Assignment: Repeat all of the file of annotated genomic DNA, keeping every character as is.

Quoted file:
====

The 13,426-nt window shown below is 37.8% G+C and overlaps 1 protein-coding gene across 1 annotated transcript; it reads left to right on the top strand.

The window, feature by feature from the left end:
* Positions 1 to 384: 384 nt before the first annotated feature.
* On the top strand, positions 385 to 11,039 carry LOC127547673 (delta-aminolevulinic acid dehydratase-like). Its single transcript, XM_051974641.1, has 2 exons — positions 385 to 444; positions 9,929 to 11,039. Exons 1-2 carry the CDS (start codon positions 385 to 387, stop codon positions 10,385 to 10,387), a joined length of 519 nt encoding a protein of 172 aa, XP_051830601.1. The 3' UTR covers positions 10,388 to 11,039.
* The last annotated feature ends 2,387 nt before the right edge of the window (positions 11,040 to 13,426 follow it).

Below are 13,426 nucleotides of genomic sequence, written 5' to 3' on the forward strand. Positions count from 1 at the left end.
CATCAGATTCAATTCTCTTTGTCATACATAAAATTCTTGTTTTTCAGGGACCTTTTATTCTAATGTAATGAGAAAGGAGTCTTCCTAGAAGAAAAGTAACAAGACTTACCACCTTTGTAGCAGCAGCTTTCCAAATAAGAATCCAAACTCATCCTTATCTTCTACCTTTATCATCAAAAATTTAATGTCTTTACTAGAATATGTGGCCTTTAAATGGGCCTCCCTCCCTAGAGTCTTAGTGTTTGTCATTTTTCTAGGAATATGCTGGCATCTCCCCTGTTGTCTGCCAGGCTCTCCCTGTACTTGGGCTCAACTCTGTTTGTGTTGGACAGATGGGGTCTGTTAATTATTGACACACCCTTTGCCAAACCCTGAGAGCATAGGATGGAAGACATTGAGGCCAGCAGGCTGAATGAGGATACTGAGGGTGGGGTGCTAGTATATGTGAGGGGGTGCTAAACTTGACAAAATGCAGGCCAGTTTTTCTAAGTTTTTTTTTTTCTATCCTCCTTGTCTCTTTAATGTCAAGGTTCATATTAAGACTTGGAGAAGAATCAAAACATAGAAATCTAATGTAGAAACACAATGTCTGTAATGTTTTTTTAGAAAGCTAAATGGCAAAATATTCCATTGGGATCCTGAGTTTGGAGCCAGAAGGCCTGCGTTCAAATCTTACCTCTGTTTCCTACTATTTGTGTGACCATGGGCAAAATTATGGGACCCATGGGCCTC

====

The 13,426-nt window shown below is 37.8% G+C and overlaps 1 protein-coding gene across 1 annotated transcript; it reads left to right on the top strand.

The window, feature by feature from the left end:
* Positions 1 to 384: 384 nt before the first annotated feature.
* On the top strand, positions 385 to 11,039 carry LOC127547673 (delta-aminolevulinic acid dehydratase-like). Its single transcript, XM_051974641.1, has 2 exons — positions 385 to 444; positions 9,929 to 11,039. Exons 1-2 carry the CDS (start codon positions 385 to 387, stop codon positions 10,385 to 10,387), a joined length of 519 nt encoding a protein of 172 aa, XP_051830601.1. The 3' UTR covers positions 10,388 to 11,039.
* The last annotated feature ends 2,387 nt before the right edge of the window (positions 11,040 to 13,426 follow it).

Below are 13,426 nucleotides of genomic sequence, written 5' to 3' on the forward strand. Positions count from 1 at the left end.
CATCAGATTCAATTCTCTTTGTCATACATAAAATTCTTGTTTTTCAGGGACCTTTTATTCTAATGTAATGAGAAAGGAGTCTTCCTAGAAGAAAAGTAACAAGACTTACCACCTTTGTAGCAGCAGCTTTCCAAATAAGAATCCAAACTCATCCTTATCTTCTACCTTTATCATCAAAAATTTAATGTCTTTACTAGAATATGTGGCCTTTAAATGGGCCTCCCTCCCTAGAGTCTTAGTGTTTGTCATTTTTCTAGGAATATGCTGGCATCTCCCCTGTTGTCTGCCAGGCTCTCCCTGTACTTGGGCTCAACTCTGTTTGTGTTGGACAGATGGGGTCTGTTAATTATTGACACACCCTTTGCCAAACCCTGAGAGCATAGGATGGAAGACATTGAGGCCAGCAGGCTGAATGAGGATACTGAGGGTGGGGTGCTAGTATATGTGAGGGGGTGCTAAACTTGACAAAATGCAGGCCAGTTTTTCTAAGTTTTTTTTTTTCTATCCTCCTTGTCTCTTTAATGTCAAGGTTCATATTAAGACTTGGAGAAGAATCAAAACATAGAAATCTAATGTAGAAACACAATGTCTGTAATGTTTTTTTAGAAAGCTAAATGGCAAAATATTCCATTGGGATCCTGAGTTTGGAGCCAGAAGGCCTGCGTTCAAATCTTACCTCTGTTTCCTACTATTTGTGTGACCATGGGCAAAATTATGGGACCCATGGGCCTC